The truth is, I spend a lot of time looking for inspiration and outdoor adventure documentaries on YouTube are a great place to start. At the same time, they are also disappearing fast as Netflix and the platforms purchase the rights to the best videos in order to sell them back to viewers.
Anyway, here are five of my favourites videos and the most inspiring outdoor adventure documentaries on YouTube.
Inspiring Outdoor Adventure Documentaries on YouTube
A vastly inexperienced Donald Crowhurst enters a Round the World Yacht Race.
When Sir Francis Chichester became the first person to sail solo around the world in 1967, the United Kingdom was gripped by sailing fever. In the wake of his record breaking journey, the Sunday Times advertised the first Round the World Yacht Race.
Eight seasoned sailors signed up for the competition and Donald Crowhurst, a struggling electrician with dreams of defying both the odds and competition.
Some think of Donald Crowhurst as an unlikely hero, others as an irresponsible prat. I prefer to appreciate the sense of adventure in this journey and a time when the world was gripped by the simplicity of outdoor adventures.
The Road from Karakol
An enthusiastic Kyle Dempster cycles across Krygistan while climbing first ascents.
The Road from Karakol is arguably the most interesting start I have ever seen in terms of outdoor adventure documentaries on YouTube. In many ways, this is also what I found so appealing in the Road to Karakol, for Kyle’s enthusiasm has a tendency to grow on you.
While the camera work is often shaky and lacking in quality, this is one of the few times when the story and search for adventure overshadow everything else. I found it especially interesting when he happened across an unexpected police checkpoint where he was forced to join them for vodka and ended up sleeping off his hangover in a nearby cave.
Kyle went on to become quite a well-known climber in the years following this outdoor adventure documentary on YouTube but sadly, he died tragically in a climbing accident last year.
Into the Empty Quarter
Two intrepid adventurers attempt to drag a cart across the Empty Quarter desert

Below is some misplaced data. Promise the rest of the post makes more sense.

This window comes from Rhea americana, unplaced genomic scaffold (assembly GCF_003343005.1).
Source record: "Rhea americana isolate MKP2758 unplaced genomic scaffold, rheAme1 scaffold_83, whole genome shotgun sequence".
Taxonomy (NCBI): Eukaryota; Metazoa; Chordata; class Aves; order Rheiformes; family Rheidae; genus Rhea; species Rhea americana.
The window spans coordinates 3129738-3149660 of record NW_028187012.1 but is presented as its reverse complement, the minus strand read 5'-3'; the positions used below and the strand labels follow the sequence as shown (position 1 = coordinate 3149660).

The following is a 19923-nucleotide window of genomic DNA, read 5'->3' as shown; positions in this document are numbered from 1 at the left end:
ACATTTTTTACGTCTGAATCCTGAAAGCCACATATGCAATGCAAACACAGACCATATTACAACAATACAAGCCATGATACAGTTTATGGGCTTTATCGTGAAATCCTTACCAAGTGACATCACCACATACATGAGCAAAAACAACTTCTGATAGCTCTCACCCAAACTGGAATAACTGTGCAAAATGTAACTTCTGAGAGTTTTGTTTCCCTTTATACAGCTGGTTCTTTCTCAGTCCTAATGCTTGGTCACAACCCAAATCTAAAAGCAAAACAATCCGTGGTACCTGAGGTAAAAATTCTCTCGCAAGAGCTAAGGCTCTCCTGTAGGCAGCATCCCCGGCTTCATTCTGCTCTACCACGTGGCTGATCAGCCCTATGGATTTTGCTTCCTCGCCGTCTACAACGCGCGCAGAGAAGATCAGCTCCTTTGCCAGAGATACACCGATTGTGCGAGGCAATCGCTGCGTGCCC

Alastair Humphreys is responsible for pioneering and promoting the concept of “Microadventures”. However, he has also taken some absolutely insane long distance journey’s around the world. Indeed, so too has Leon McCarron – an adventurer and filmmaker from Northern Ireland.
Anyway, this is possibly my favourite of all the outdoor adventure documentaries on YouTube. I might be wrong but I believe this is also a trimmed down version of the original which was initially a pay-per-view movie.
There were as many times I laughed out loud in this one as when I felt inspired, and while their experience for facing adversity shows, their inexperience in other regards is often the highlight.
Touching the Void
A remarkable true story about two climbers and a desperate situation in the Peruvian Andes.
If you have yet to watch this one, put the kettle on and get ready for an incredible story.
Having run out of fuel for cooking on the ascent, Joe Simpson and Simon Yates decide to descend the mountain. However, as bad weather approaches, Yates is required to lower his climbing partner down over the North Ridge. They had tied to 150ft ropes together but the join could not squeeze through the metal belay leaving Simpson hanging in mid-air.
In short, Yates is faced with an awful decision and decided to cut the rope. The rest is now part of climbing folklore and it makes for one of the most gripping outdoor adventure documentaries on YouTube.
I Want to See the World
Iohan Gueorguiev cycles to the Arctic Ocean
Amateur camera work and a fine piece of storytelling in this outdoor adventure documentary on Youtube. I remember watching this and thinking “I want to do this” but in reality, this must have been a rather miserable place for long periods on Iohan’s trip. Either way, I love this story and especially for the fact that he did not realize it was possible to cycle to the ocean. That is, the freeze during winter means that the rivers turn to roads which allowed him to travel so far.
What am I missing? Do you have any favourite outdoor adventure documentaries on YouTube?
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